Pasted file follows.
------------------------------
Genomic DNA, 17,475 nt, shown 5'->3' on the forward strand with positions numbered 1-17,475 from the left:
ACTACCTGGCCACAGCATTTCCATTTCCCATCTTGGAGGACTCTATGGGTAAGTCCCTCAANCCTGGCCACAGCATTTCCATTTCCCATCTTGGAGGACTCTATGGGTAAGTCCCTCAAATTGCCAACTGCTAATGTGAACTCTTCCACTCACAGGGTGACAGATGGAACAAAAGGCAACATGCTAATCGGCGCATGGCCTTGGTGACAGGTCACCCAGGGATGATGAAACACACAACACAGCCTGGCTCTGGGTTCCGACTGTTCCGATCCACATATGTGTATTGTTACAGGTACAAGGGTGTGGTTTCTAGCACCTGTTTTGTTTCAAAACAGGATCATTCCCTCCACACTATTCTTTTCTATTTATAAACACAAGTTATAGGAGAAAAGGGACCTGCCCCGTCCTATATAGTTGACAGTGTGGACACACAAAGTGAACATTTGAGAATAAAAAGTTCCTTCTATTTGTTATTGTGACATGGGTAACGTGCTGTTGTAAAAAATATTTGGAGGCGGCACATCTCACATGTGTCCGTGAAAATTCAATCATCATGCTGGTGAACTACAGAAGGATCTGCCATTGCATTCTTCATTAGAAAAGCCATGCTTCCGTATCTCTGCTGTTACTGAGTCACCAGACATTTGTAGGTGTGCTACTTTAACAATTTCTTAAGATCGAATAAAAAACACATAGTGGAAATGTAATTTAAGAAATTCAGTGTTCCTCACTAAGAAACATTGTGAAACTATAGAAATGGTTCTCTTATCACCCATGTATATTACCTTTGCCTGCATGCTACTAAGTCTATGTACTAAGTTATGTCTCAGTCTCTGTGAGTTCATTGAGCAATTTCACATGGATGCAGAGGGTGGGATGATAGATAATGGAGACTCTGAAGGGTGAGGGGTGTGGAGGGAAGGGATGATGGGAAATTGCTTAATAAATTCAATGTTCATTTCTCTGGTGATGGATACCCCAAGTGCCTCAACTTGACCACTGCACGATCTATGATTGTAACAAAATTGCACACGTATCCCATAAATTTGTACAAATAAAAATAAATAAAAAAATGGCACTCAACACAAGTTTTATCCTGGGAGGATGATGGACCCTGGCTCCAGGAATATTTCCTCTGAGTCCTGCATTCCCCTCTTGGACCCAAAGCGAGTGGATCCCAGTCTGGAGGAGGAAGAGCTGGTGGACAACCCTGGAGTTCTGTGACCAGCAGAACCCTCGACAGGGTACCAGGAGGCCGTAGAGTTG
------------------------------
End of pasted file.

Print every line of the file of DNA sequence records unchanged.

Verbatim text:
Genomic DNA, 17,475 nt, shown 5'->3' on the forward strand with positions numbered 1-17,475 from the left:
ACTACCTGGCCACAGCATTTCCATTTCCCATCTTGGAGGACTCTATGGGTAAGTCCCTCAANCCTGGCCACAGCATTTCCATTTCCCATCTTGGAGGACTCTATGGGTAAGTCCCTCAAATTGCCAACTGCTAATGTGAACTCTTCCACTCACAGGGTGACAGATGGAACAAAAGGCAACATGCTAATCGGCGCATGGCCTTGGTGACAGGTCACCCAGGGATGATGAAACACACAACACAGCCTGGCTCTGGGTTCCGACTGTTCCGATCCACATATGTGTATTGTTACAGGTACAAGGGTGTGGTTTCTAGCACCTGTTTTGTTTCAAAACAGGATCATTCCCTCCACACTATTCTTTTCTATTTATAAACACAAGTTATAGGAGAAAAGGGACCTGCCCCGTCCTATATAGTTGACAGTGTGGACACACAAAGTGAACATTTGAGAATAAAAAGTTCCTTCTATTTGTTATTGTGACATGGGTAACGTGCTGTTGTAAAAAATATTTGGAGGCGGCACATCTCACATGTGTCCGTGAAAATTCAATCATCATGCTGGTGAACTACAGAAGGATCTGCCATTGCATTCTTCATTAGAAAAGCCATGCTTCCGTATCTCTGCTGTTACTGAGTCACCAGACATTTGTAGGTGTGCTACTTTAACAATTTCTTAAGATCGAATAAAAAACACATAGTGGAAATGTAATTTAAGAAATTCAGTGTTCCTCACTAAGAAACATTGTGAAACTATAGAAATGGTTCTCTTATCACCCATGTATATTACCTTTGCCTGCATGCTACTAAGTCTATGTACTAAGTTATGTCTCAGTCTCTGTGAGTTCATTGAGCAATTTCACATGGATGCAGAGGGTGGGATGATAGATAATGGAGACTCTGAAGGGTGAGGGGTGTGGAGGGAAGGGATGATGGGAAATTGCTTAATAAATTCAATGTTCATTTCTCTGGTGATGGATACCCCAAGTGCCTCAACTTGACCACTGCACGATCTATGATTGTAACAAAATTGCACACGTATCCCATAAATTTGTACAAATAAAAATAAATAAAAAAATGGCACTCAACACAAGTTTTATCCTGGGAGGATGATGGACCCTGGCTCCAGGAATATTTCCTCTGAGTCCTGCATTCCCCTCTTGGACCCAAAGCGAGTGGATCCCAGTCTGGAGGAGGAAGAGCTGGTGGACAACCCTGGAGTTCTGTGACCAGCAGAACCCTCGACAGGGTACCAGGAGGCCGTAGAGTTG